Seinfeld's Writers Room Wasn't Run Like Your Average TV Show

How do you write a series about nothing? Steven Koren, an alum of the "Seinfeld" writers' room, shared some insight on the process.

Mel Magazine recently published an oral history on the creation of "Seinfeld" character Izzy Mandelbaum (Lloyd Bridges), an elderly fitness buff who lives in the same Delca Boca Vista community as Jerry's patients. Mandelbaum's debut is one of three storylines in the episode "The English Patient." The others involve Elaine being singled out as the one person who doesn't enjoy the eponymous film and George being mistaken for an attractive woman's (Chelsea Noble) boyfriend.

Koren, writer of "The English Patient," was interviewed for the feature. He didn't recall much of how he pitched the episode itself, but he was able to share how writing for "Seinfeld" differed from other series he worked on. For context: Koren got his start on "Saturday Night Live" and has since followed fellow "Seinfeld" alums to "Curb Your Enthusiasm" and "Veep." According to him, the writing on "Seinfeld" was much more individualistic than other shows he's worked on past and present.

Writing stories, not just jokes

"The English Patient" was the second "Seinfeld" episode Koren wrote after "The Abstinence." According to Koren, "Seinfeld" writers didn't just need a basic idea for their episode pitches. No, they needed to be sure that they could fill a half-hour-long, two-act story. Koren recalled:

"Unless you could come up with a story in that two-act structure they had, you just didn't proceed. On that show, forget the jokes, each subsequent story beat had to be funny, that was a rule."

Therein lies one reason why "Seinfeld" was so consistently funny, both on a moment-to-moment and episode-by-episode basis. The writers crafted funny stories, not just jokes strung together by a narrative. Many "Seinfeld" episodes flow like parades, the comedy piling up as the characters sink themselves further into embarrassing situations.

Speaking to Vulture, writer/producer Peter Mehlman revealed another wrinkle: "Seinfeld" pitches needed more than one story.

"You really [needed] to come up with four ideas, or three, because you have to have all of the characters engaged. Coming up with story ideas was absolutely the most important part of your job, which is not true of 90 percent of sitcoms where you're doing it as a group."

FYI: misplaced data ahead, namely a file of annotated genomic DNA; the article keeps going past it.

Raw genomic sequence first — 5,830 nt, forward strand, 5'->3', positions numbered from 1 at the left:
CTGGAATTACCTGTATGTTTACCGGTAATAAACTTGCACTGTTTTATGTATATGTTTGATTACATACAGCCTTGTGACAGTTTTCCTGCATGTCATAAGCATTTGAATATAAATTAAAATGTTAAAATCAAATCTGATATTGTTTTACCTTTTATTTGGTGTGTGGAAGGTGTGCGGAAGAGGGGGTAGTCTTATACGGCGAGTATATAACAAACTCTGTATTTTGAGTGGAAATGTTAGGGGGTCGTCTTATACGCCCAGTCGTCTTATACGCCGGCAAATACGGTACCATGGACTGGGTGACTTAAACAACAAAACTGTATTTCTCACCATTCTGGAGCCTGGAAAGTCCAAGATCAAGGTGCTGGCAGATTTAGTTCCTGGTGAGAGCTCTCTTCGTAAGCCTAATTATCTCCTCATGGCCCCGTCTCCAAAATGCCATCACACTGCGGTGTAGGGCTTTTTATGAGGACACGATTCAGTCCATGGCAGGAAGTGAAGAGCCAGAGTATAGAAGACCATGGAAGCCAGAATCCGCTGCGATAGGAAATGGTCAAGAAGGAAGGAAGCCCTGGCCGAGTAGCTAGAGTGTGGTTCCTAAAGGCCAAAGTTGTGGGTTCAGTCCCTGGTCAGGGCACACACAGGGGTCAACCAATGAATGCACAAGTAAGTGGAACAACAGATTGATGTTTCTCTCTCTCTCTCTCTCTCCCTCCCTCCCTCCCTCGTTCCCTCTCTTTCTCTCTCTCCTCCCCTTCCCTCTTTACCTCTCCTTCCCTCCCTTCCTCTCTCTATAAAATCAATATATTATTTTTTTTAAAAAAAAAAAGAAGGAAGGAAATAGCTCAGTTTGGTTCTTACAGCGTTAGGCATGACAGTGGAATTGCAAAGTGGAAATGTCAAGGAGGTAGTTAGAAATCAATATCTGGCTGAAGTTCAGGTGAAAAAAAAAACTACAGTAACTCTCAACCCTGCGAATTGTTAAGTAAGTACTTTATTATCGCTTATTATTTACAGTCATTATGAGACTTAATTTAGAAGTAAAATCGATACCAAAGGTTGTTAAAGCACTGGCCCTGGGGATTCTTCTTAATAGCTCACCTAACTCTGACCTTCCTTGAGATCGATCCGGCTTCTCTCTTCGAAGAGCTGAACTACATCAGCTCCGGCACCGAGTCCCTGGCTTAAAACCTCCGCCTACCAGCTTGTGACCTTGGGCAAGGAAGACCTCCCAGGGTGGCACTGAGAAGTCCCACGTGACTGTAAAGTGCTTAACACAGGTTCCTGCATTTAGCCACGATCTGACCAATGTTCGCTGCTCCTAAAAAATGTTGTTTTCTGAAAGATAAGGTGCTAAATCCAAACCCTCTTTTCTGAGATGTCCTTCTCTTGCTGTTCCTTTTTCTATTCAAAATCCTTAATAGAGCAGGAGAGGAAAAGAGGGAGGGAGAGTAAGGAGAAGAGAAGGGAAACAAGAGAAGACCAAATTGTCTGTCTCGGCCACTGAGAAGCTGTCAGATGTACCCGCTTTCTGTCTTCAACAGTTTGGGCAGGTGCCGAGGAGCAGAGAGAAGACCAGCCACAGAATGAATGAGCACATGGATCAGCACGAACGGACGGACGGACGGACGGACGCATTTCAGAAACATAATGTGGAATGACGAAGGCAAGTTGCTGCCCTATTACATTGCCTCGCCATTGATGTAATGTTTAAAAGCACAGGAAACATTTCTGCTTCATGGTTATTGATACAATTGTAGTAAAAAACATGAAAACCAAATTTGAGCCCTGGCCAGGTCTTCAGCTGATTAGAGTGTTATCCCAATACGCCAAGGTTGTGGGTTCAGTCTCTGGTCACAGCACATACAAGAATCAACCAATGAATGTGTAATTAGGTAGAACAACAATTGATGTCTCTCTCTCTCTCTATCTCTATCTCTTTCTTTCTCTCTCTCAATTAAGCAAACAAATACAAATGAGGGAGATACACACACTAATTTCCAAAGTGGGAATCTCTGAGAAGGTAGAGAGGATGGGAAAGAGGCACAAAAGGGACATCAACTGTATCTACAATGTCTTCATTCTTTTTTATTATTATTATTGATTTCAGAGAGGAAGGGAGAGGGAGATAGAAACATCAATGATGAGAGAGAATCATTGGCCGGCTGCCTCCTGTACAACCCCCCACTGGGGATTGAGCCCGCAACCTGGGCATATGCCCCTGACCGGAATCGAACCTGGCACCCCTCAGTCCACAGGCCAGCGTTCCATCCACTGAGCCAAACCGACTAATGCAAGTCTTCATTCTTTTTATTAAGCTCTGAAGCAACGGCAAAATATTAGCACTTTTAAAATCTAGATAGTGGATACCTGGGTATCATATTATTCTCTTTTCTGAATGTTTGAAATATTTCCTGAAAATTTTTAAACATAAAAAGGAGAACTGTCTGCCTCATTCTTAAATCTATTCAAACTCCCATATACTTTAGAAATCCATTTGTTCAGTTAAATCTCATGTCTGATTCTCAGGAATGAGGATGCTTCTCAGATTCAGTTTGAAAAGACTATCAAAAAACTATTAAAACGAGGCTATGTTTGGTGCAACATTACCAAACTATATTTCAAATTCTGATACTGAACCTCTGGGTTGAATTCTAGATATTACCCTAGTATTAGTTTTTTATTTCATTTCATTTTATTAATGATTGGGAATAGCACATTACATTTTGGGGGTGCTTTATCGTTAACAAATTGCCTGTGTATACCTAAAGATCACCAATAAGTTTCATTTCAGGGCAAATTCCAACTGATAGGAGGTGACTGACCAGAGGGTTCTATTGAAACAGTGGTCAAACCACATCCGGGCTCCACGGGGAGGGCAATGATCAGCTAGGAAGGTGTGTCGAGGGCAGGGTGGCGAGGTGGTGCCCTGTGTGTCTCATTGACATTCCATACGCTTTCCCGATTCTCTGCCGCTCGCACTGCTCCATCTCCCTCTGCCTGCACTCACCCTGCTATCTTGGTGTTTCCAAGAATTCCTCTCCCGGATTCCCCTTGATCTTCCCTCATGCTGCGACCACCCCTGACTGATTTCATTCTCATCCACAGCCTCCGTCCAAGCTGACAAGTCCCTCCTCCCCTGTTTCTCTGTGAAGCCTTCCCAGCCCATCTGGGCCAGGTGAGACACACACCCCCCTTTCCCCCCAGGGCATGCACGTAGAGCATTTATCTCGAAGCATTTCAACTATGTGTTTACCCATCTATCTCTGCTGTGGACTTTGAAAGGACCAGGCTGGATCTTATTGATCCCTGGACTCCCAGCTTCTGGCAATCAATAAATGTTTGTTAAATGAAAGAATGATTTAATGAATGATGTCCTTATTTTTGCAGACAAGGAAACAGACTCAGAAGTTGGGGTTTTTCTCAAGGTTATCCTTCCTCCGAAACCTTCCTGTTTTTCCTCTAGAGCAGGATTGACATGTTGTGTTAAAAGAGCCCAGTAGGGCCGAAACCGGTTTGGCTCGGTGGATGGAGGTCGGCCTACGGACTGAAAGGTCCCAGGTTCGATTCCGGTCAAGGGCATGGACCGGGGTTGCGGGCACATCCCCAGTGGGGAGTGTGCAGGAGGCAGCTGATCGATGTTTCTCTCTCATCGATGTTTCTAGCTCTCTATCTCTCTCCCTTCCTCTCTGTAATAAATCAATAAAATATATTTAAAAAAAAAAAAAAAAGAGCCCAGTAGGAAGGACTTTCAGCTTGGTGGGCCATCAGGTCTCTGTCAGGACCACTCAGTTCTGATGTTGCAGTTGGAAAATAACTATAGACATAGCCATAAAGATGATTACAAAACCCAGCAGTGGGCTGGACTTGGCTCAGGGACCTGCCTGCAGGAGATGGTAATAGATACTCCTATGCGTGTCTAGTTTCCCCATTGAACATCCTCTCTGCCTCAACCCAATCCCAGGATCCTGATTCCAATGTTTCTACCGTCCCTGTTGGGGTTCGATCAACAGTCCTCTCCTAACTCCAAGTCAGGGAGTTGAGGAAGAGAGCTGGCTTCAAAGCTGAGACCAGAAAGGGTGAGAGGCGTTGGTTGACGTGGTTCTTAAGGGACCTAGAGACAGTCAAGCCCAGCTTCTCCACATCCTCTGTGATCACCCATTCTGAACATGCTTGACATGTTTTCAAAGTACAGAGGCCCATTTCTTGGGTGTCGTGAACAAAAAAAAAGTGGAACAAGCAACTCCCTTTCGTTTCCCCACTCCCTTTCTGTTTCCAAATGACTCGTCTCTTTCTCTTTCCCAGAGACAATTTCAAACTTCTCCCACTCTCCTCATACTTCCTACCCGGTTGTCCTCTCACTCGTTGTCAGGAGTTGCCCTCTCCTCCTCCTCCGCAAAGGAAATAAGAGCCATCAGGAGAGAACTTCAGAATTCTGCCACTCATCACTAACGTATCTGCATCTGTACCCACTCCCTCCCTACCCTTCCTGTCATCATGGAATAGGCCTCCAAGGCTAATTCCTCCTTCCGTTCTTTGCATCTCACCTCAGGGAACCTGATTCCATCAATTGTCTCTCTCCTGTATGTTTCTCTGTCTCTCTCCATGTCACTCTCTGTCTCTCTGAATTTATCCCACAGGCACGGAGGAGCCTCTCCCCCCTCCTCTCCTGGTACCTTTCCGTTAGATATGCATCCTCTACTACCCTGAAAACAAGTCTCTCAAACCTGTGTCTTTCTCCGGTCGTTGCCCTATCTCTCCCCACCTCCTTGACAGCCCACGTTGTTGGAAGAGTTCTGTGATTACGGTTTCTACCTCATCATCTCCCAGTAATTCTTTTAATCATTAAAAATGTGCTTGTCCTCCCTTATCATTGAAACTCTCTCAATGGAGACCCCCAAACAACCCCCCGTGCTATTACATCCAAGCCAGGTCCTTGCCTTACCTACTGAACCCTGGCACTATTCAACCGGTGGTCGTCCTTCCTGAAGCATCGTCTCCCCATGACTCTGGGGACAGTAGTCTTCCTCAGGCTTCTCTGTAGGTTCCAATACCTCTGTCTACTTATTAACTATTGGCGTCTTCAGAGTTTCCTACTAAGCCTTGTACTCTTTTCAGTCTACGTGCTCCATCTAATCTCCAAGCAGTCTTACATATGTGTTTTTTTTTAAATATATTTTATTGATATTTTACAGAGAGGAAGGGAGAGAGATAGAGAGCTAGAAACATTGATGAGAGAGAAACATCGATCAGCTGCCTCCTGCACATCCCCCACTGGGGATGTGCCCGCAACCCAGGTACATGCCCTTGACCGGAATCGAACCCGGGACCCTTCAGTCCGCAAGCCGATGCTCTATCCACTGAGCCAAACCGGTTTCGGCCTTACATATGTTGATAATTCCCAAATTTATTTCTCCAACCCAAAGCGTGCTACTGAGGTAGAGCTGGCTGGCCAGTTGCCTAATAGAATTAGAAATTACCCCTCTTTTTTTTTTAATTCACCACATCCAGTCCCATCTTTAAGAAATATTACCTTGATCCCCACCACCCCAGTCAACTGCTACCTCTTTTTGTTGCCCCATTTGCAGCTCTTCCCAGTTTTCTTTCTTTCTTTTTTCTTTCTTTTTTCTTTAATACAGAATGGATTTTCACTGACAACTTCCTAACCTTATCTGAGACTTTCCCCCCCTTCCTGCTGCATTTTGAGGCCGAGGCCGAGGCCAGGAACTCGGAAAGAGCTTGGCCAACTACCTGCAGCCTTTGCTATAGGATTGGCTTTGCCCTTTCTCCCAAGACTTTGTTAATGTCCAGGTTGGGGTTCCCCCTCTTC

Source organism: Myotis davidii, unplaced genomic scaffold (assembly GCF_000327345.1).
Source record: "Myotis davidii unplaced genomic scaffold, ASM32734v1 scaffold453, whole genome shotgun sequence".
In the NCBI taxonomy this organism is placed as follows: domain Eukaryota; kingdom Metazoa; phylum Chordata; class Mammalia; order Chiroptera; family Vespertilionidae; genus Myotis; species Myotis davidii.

The three stories woven in "The English Patient" were enough to meet that standard. Still, getting a pitch approved is only where the writing begins.

The rewriting process

According to Koren, "Seinfeld" writers would write their greenlit pitches solo, unlike other writers' rooms where the team would collaborate from the start. Once the scripts were complete, they went to Jerry Seinfeld himself and showrunner Larry David for revision. Koren does that specify that the process changed during the last two seasons after David's departure.

"Originally, Larry [David] and Jerry did the revision, but when Larry left [after season 7], the revision process changed so that the whole group would revise it. You still began by writing your own episode though, and that sense of personal ownership of a story was great on that show."

Not all rewrites were equal. According to Mehlman (via Vulture):

"It all hinged on how good of a job you did. There were times when it was like a complete makeover, and other times where it was more of a massaging. After a couple of years, if there was something wrong with the story and then they figured out a new way to do it, they would always tell me and let me write it because they trusted me. So, where I might've felt a little loss of ownership on the story itself, they were nice enough to let me still feel [like] a part of it.

David and Seinfeld had been hands-on writers from the beginning. They co-wrote all five episodes of season 1 together (barring episode 3, "The Robbery" written by Matt Goldman). Season 2 is when Mehlman and Larry Charles started, but the bulk of scripts are still credited to Larry David, without or without Seinfeld. It's only during season 3 that a variety of voices emerge. The process of writing "Seinfeld" may been individualized, but collecting a wide team of writers was to the show's benefit.